A qualitative study involving in-depth interviews with 10 fathers in Matabeleland in Zimbabwe found higher levels of involvement by fathers in complementary feeding than the researcher was expecting.
The fathers of 6 to 23 month olds were not formally employed and were all doing small, part-time jobs, as well as subsistence farming. The interviews showed that many fathers identified with the provider role – buying food, giving money to buy food and growing food. But the fathers also reported direct involvement in feeding the children, for example, preparing simple meals when their wives were away from the home, busy or unwell. The fathers spoke of this activity confidently and happily.
The researcher rather disarmingly admits coming to the study with unfounded assumptions that fathers would not understand or be involved in feeding.
The researcher quotes media coverage in Zimbabwe of changing social norms around fathers being involved directly in the care of young children, sometimes in defiance of community perceptions.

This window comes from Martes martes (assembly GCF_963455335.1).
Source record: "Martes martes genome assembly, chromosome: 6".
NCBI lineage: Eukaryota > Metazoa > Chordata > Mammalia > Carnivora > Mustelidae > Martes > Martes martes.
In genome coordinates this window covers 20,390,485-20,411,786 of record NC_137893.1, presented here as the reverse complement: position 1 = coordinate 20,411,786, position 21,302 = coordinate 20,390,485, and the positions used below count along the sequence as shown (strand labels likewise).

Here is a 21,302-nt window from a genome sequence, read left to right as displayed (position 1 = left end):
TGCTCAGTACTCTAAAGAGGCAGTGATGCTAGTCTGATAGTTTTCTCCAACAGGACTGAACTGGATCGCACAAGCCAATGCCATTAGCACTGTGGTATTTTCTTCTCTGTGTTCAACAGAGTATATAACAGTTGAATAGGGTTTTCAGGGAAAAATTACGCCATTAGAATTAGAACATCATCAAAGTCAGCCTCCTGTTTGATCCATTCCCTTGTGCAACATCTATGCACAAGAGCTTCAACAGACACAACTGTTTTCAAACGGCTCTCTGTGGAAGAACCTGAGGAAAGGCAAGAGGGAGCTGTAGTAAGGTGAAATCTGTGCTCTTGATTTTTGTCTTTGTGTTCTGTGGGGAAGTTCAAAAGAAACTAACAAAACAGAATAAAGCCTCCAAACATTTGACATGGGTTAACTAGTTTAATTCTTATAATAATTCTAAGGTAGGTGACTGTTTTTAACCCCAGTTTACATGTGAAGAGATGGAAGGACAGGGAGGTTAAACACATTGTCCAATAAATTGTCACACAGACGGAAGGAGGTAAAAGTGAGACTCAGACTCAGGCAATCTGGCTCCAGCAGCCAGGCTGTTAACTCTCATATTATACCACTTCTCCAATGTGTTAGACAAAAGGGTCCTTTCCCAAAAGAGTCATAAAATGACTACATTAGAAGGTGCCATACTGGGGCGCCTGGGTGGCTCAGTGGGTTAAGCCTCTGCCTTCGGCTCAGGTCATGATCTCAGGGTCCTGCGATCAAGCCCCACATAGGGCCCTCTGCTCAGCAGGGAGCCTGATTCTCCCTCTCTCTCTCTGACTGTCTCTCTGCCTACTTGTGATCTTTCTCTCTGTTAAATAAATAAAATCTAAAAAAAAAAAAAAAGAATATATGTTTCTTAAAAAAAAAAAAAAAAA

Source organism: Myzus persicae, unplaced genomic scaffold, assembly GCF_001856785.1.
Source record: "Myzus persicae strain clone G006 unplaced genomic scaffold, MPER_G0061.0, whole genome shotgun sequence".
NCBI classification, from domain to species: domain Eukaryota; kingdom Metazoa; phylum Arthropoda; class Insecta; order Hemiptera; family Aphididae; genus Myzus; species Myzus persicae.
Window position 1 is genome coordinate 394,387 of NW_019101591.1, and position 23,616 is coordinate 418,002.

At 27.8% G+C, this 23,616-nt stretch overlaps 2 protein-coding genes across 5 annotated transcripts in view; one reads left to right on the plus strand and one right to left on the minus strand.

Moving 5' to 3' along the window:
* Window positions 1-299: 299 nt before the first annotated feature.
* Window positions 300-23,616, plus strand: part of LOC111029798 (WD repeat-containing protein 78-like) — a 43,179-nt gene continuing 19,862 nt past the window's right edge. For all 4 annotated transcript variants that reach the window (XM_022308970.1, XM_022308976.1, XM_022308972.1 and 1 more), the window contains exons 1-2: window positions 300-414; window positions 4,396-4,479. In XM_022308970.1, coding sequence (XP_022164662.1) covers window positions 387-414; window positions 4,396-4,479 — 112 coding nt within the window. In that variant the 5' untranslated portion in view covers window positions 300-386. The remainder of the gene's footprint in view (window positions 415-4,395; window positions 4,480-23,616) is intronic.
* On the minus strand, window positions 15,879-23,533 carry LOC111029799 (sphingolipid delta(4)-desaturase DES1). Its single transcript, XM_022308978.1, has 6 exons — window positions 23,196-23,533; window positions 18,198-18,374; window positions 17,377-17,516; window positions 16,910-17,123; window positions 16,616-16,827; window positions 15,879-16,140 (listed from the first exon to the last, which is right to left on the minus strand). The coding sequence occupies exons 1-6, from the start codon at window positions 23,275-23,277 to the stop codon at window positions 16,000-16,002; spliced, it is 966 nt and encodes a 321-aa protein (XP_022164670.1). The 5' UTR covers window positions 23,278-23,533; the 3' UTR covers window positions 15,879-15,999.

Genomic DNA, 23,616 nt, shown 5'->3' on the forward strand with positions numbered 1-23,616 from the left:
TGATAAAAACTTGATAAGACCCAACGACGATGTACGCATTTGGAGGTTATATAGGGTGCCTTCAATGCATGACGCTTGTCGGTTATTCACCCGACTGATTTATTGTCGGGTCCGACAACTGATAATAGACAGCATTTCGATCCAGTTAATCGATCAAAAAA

The researcher quotes earlier research from Niger, Bangladesh, Malawi, Peru and Zambia showing that, when fathers are targeted with messaging about nutrition, complementary feeding improves. Other studies have recommended that fathers should be involved more, viewed as resources, not just as obstacles.
Nutrition of infants in Zimbabwe is poor. Only 16% of children receive at least four out of the seven recommended food groups – “minimum dietary diversity” – according to the National Nutritional Survey of 2018.
Moyo SA & Schaay N (2019), Fathers’ perceptions and personal experiences of complementary feeding of children 6 to 23 months in south-western Zimbabwe, World Nutrition 10.3
Header photo: UNICEF. Creative Commons.